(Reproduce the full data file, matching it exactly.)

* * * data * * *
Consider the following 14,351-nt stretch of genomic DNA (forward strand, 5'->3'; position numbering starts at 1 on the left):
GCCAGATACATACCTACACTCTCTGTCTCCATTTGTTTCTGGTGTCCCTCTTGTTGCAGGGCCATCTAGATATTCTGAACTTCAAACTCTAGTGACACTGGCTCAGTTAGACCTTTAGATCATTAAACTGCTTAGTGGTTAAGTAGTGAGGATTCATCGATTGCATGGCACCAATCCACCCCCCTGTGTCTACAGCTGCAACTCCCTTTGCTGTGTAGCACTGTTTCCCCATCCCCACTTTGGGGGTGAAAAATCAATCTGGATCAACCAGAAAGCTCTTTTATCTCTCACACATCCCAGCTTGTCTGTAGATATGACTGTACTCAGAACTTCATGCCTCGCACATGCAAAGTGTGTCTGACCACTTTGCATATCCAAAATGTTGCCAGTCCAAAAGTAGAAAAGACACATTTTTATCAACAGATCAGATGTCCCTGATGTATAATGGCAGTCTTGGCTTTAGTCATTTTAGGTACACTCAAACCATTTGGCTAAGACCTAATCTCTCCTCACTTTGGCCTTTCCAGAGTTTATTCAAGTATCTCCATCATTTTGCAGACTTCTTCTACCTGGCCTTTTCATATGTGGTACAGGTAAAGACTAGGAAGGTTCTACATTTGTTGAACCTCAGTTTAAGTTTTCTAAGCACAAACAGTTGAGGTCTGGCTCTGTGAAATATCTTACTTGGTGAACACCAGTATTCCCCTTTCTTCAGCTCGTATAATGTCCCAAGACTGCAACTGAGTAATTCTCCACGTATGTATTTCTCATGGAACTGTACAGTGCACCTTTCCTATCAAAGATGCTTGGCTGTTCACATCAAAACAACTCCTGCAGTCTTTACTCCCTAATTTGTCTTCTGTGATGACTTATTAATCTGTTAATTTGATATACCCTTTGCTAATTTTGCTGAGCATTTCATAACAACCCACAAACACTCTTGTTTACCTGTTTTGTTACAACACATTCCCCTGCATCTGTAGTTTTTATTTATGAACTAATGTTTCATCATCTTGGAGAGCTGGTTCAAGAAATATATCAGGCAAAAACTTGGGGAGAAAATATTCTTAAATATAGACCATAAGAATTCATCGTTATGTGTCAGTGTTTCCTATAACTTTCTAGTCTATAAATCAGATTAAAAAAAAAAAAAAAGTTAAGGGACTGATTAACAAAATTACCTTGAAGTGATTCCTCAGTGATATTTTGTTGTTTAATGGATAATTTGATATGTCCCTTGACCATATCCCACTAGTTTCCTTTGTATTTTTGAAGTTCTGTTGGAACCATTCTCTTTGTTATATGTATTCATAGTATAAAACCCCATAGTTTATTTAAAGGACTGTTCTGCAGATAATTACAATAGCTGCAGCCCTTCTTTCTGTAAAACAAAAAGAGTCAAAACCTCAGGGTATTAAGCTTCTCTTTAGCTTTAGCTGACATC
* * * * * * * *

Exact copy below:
Consider the following 14,351-nt stretch of genomic DNA (forward strand, 5'->3'; position numbering starts at 1 on the left):
GCCAGATACATACCTACACTCTCTGTCTCCATTTGTTTCTGGTGTCCCTCTTGTTGCAGGGCCATCTAGATATTCTGAACTTCAAACTCTAGTGACACTGGCTCAGTTAGACCTTTAGATCATTAAACTGCTTAGTGGTTAAGTAGTGAGGATTCATCGATTGCATGGCACCAATCCACCCCCCTGTGTCTACAGCTGCAACTCCCTTTGCTGTGTAGCACTGTTTCCCCATCCCCACTTTGGGGGTGAAAAATCAATCTGGATCAACCAGAAAGCTCTTTTATCTCTCACACATCCCAGCTTGTCTGTAGATATGACTGTACTCAGAACTTCATGCCTCGCACATGCAAAGTGTGTCTGACCACTTTGCATATCCAAAATGTTGCCAGTCCAAAAGTAGAAAAGACACATTTTTATCAACAGATCAGATGTCCCTGATGTATAATGGCAGTCTTGGCTTTAGTCATTTTAGGTACACTCAAACCATTTGGCTAAGACCTAATCTCTCCTCACTTTGGCCTTTCCAGAGTTTATTCAAGTATCTCCATCATTTTGCAGACTTCTTCTACCTGGCCTTTTCATATGTGGTACAGGTAAAGACTAGGAAGGTTCTACATTTGTTGAACCTCAGTTTAAGTTTTCTAAGCACAAACAGTTGAGGTCTGGCTCTGTGAAATATCTTACTTGGTGAACACCAGTATTCCCCTTTCTTCAGCTCGTATAATGTCCCAAGACTGCAACTGAGTAATTCTCCACGTATGTATTTCTCATGGAACTGTACAGTGCACCTTTCCTATCAAAGATGCTTGGCTGTTCACATCAAAACAACTCCTGCAGTCTTTACTCCCTAATTTGTCTTCTGTGATGACTTATTAATCTGTTAATTTGATATACCCTTTGCTAATTTTGCTGAGCATTTCATAACAACCCACAAACACTCTTGTTTACCTGTTTTGTTACAACACATTCCCCTGCATCTGTAGTTTTTATTTATGAACTAATGTTTCATCATCTTGGAGAGCTGGTTCAAGAAATATATCAGGCAAAAACTTGGGGAGAAAATATTCTTAAATATAGACCATAAGAATTCATCGTTATGTGTCAGTGTTTCCTATAACTTTCTAGTCTATAAATCAGATTAAAAAAAAAAAAAAAGTTAAGGGACTGATTAACAAAATTACCTTGAAGTGATTCCTCAGTGATATTTTGTTGTTTAATGGATAATTTGATATGTCCCTTGACCATATCCCACTAGTTTCCTTTGTATTTTTGAAGTTCTGTTGGAACCATTCTCTTTGTTATATGTATTCATAGTATAAAACCCCATAGTTTATTTAAAGGACTGTTCTGCAGATAATTACAATAGCTGCAGCCCTTCTTTCTGTAAAACAAAAAGAGTCAAAACCTCAGGGTATTAAGCTTCTCTTTAGCTTTAGCTGACATC